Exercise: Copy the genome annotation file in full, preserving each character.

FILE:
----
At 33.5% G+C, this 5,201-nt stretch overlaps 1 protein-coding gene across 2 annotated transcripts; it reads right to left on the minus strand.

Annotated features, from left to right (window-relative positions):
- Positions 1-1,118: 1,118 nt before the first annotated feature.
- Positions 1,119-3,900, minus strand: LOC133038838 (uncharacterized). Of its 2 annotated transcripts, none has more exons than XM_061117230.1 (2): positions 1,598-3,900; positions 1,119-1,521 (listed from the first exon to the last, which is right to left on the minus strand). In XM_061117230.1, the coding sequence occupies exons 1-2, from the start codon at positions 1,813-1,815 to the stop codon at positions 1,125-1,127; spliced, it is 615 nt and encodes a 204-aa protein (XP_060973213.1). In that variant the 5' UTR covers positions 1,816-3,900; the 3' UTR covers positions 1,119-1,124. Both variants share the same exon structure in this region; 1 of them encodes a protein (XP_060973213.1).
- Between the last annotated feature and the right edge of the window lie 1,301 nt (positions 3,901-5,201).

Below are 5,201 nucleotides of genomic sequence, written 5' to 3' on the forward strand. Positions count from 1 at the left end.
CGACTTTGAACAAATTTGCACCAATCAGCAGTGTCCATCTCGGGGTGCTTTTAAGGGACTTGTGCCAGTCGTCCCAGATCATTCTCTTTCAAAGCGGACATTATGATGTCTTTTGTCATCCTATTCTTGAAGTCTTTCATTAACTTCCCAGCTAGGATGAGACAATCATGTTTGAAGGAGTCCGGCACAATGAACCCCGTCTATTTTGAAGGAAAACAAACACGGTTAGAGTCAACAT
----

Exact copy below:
At 33.5% G+C, this 5,201-nt stretch overlaps 1 protein-coding gene across 2 annotated transcripts; it reads right to left on the minus strand.

Annotated features, from left to right (window-relative positions):
- Positions 1-1,118: 1,118 nt before the first annotated feature.
- Positions 1,119-3,900, minus strand: LOC133038838 (uncharacterized). Of its 2 annotated transcripts, none has more exons than XM_061117230.1 (2): positions 1,598-3,900; positions 1,119-1,521 (listed from the first exon to the last, which is right to left on the minus strand). In XM_061117230.1, the coding sequence occupies exons 1-2, from the start codon at positions 1,813-1,815 to the stop codon at positions 1,125-1,127; spliced, it is 615 nt and encodes a 204-aa protein (XP_060973213.1). In that variant the 5' UTR covers positions 1,816-3,900; the 3' UTR covers positions 1,119-1,124. Both variants share the same exon structure in this region; 1 of them encodes a protein (XP_060973213.1).
- Between the last annotated feature and the right edge of the window lie 1,301 nt (positions 3,901-5,201).

Below are 5,201 nucleotides of genomic sequence, written 5' to 3' on the forward strand. Positions count from 1 at the left end.
CGACTTTGAACAAATTTGCACCAATCAGCAGTGTCCATCTCGGGGTGCTTTTAAGGGACTTGTGCCAGTCGTCCCAGATCATTCTCTTTCAAAGCGGACATTATGATGTCTTTTGTCATCCTATTCTTGAAGTCTTTCATTAACTTCCCAGCTAGGATGAGACAATCATGTTTGAAGGAGTCCGGCACAATGAACCCCGTCTATTTTGAAGGAAAACAAACACGGTTAGAGTCAACAT